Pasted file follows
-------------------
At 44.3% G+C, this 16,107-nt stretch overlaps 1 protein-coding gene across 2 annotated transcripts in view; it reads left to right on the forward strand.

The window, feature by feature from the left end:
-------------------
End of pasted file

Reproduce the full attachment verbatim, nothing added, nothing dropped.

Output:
At 44.3% G+C, this 16,107-nt stretch overlaps 1 protein-coding gene across 2 annotated transcripts in view; it reads left to right on the forward strand.

The window, feature by feature from the left end: